Saturday, June 10
Honor allows Teixeira to get to Omaha
 
 Associated Press

OMAHA, Neb. -- Georgia Tech third baseman Mark Teixeira figured he'd be playing in his first trip to the College World Series. Instead, he was there Saturday to receive the Dick Howser Trophy, given annually to the nation's top college baseball player.

The sophomore led the Atlantic Coast Conference in batting average (.427), home runs (18), runs scored (104), slugging percentage (.772) and on-base percentage (.547) in helping the Yellow Jackets to a 50-16 record, the ACC title and an NCAA regional berth.

But Georgia Tech lost to Southern California in a super regional.

"It's very hard to watch the games," Teixeira said. "We were so close. It's not the way I wanted to get to Omaha, but I'll take it. I just wish my teammates were here with me playing. Hopefully next year we'll be here."

Teixeira, a 6-foot-3, 225-pound switch-hitter, was three RBI shy of winning the ACC triple crown. He also stole 13 bases in 14 attempts and struck out just 23 times in 320 plate appearances.

"He's great on the field and he's great off the field," Yellow Jackets coach Danny Hall said. "You couldn't have picked a better young man who exemplifies what the Dick Howser Trophy stands for."

Teixeira became the 14th recipient of the award.

Other winners include: Mike Fiore, Miami, 1987; Robin Ventura, Oklahoma State, 1988; Scott Bryan, Texas, 1989; Alex Fernandez, Miami-Dade Community College, 1990; Frank Rodriguez, Howard College, 1991; Brooks Kieschnick, Texas, 1992 and '93; Jason Varitek, Georgia Tech, 1994; Todd Helton, Tennessee, 1995; Kris Benson, Clemson, 1996; J.D. Drew, Florida State, 1997; Eddy Furniss, LSU, 1998; and Jason Jennings, Baylor, 1999.

Howser, an All-American at Florida State, coached in the major leagues for more than a decade with the New York Yankees and the Kansas City Royals. He won the World Series with the Royals in 1985.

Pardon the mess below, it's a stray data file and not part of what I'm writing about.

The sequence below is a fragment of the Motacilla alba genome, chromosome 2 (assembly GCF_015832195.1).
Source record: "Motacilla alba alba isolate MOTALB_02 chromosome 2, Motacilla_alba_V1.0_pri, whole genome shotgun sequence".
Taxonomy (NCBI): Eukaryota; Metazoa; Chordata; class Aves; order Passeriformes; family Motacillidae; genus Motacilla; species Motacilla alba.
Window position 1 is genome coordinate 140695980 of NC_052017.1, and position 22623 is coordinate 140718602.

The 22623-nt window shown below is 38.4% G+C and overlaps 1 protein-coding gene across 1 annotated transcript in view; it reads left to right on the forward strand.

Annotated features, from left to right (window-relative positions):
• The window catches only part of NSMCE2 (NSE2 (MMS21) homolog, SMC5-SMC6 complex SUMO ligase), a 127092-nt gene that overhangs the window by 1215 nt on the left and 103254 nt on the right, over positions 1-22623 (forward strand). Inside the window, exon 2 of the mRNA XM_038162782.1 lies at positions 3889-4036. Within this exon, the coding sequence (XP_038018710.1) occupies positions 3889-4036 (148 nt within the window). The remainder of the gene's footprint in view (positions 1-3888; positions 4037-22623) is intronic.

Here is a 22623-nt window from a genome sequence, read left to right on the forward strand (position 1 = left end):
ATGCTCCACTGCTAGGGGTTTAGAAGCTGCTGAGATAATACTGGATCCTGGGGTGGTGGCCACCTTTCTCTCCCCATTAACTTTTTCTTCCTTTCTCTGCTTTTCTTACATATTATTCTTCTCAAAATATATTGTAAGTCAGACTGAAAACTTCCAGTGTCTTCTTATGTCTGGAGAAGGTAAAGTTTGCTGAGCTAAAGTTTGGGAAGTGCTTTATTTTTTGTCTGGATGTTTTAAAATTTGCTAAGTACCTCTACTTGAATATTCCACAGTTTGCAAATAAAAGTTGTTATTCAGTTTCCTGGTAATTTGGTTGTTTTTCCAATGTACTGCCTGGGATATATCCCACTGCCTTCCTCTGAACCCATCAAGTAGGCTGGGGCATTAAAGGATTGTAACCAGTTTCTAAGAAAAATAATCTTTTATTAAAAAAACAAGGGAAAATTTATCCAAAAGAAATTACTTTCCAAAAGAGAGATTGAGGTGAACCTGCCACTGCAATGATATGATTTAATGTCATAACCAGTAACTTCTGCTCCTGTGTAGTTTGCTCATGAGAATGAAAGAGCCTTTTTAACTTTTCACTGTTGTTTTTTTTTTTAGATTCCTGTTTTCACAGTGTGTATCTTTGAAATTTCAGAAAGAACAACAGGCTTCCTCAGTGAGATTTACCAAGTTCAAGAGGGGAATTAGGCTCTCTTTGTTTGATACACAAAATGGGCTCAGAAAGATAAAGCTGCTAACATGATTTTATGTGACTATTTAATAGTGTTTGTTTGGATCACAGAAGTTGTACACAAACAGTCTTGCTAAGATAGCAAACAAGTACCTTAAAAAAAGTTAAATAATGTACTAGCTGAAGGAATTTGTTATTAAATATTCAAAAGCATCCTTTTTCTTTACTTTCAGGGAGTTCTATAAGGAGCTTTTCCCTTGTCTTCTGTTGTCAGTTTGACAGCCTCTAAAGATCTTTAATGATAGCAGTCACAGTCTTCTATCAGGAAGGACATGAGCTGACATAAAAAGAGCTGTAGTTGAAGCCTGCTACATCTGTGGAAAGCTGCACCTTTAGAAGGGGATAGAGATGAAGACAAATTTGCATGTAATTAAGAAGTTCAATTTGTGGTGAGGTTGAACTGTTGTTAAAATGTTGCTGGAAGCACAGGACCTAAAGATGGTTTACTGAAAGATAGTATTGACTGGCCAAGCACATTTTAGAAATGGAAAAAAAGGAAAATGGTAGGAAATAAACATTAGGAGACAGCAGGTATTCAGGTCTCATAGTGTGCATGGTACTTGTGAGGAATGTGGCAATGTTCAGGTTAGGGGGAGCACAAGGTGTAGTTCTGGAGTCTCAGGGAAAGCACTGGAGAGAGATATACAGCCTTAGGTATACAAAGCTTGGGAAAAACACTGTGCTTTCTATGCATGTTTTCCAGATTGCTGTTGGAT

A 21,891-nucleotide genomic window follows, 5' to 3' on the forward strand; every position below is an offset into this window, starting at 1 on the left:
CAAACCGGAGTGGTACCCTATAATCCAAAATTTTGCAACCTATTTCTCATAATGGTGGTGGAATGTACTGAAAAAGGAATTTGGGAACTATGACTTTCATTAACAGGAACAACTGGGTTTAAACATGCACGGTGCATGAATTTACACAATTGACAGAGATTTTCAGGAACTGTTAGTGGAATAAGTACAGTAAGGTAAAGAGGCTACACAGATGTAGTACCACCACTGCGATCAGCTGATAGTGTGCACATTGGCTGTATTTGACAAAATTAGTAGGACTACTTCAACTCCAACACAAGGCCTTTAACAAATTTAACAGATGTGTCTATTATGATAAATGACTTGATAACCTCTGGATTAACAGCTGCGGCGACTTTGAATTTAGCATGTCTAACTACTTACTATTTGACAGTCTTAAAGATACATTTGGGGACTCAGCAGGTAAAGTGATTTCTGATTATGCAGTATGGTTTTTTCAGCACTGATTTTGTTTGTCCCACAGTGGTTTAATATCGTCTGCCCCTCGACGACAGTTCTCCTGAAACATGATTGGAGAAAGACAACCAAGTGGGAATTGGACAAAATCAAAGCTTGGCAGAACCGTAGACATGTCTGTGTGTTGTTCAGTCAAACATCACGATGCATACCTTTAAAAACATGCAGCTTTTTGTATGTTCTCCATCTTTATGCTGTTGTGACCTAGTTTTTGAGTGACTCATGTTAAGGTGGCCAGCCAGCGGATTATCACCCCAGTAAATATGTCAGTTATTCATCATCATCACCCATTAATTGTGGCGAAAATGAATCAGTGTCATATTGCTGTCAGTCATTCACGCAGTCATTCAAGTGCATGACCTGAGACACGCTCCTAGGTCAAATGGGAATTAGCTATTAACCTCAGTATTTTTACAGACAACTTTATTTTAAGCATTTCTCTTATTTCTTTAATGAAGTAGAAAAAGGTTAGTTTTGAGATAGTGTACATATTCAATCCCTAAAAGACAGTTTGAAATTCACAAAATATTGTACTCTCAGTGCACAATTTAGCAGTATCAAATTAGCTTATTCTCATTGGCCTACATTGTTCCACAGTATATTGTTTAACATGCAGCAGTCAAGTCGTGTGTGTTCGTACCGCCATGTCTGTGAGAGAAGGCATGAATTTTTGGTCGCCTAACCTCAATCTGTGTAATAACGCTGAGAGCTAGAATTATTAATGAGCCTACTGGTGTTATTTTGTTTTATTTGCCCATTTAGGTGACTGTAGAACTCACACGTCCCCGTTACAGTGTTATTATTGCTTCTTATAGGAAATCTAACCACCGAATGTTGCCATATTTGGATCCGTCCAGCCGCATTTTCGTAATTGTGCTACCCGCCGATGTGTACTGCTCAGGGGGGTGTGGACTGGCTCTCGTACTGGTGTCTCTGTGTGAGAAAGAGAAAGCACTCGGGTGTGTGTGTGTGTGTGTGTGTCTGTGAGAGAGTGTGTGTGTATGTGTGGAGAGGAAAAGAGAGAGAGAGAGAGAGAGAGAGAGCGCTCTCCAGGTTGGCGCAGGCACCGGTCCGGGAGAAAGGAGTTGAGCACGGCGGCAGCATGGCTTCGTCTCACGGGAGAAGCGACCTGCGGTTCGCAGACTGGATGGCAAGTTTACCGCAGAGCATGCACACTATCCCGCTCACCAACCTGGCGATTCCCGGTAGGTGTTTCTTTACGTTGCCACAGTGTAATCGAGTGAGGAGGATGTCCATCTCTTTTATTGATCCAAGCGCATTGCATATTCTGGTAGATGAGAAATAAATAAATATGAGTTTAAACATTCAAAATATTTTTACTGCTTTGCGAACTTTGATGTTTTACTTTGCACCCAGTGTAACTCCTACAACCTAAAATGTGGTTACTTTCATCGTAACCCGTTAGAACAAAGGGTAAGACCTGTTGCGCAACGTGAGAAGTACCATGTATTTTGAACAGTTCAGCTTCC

The trophy, created in 1987 after Howser's death from brain cancer, is awarded by the National Collegiate Baseball Writers Association and Baseball America magazine.

Balet's back
Florida State third baseman Pichi Balet was in the starting lineup Saturday, and Seminoles coach Mike Martin cleared up the reason for Balet's two-day absence from Omaha.

FSU's top hitter this postseason was left in Tallahassee on Wednesday to handle what Martin initially called a "personal problem." Martin elaborated on the situation after Balet joined the team Friday.

"There was a concern about a supplement Pichi Balet was taking, and he has been cleared to play in the College World Series," Martin said.

It is not uncommon for athletes to use supplements to enhance body strength and weight. The NCAA recently approved legislation that all but prevents athletic departments from dispensing the supplements but does not make them illegal.

Balet, who has struggled in the field with an .814 fielding percentage, led the team with a .560 batting average in its first seven NCAA postseason games.

He went 1-for-4 Saturday in FSU's 6-4 loss to Southern California.

Sick starter
USC second baseman Anthony Lunetta started Saturday's game against FSU despite two days of illness. Lunetta first felt ill Thursday before practice and was taken to the hospital with a 101-degree temperature.

He was given some antibiotics and then spent Thursday night and all of Friday in his hotel room. His first on-field work came during batting practice before the game.

The layoff didn't seem to slow him down, though.

Lunetta went 2-for-3 with a pair of walks. He hit a home run to lead off the fourth inning.

"I didn't really know what to expect," he said. "But I woke up today feeling a lot better."

Clean bill
Jason Young's hat has seen better days. Stanford's ace right-hander hasn't washed or replaced the cap all season, leaving it faded with a ring of sweat and dirt stains around the crown.

After picking up the victory in Stanford's 6-4 victory over Louisiana-Lafayette on Friday, he surely won't make a change now.

"I've worn the same cap all year," he said. "I know all the work I put into the year, and I don't want to change anything."
 



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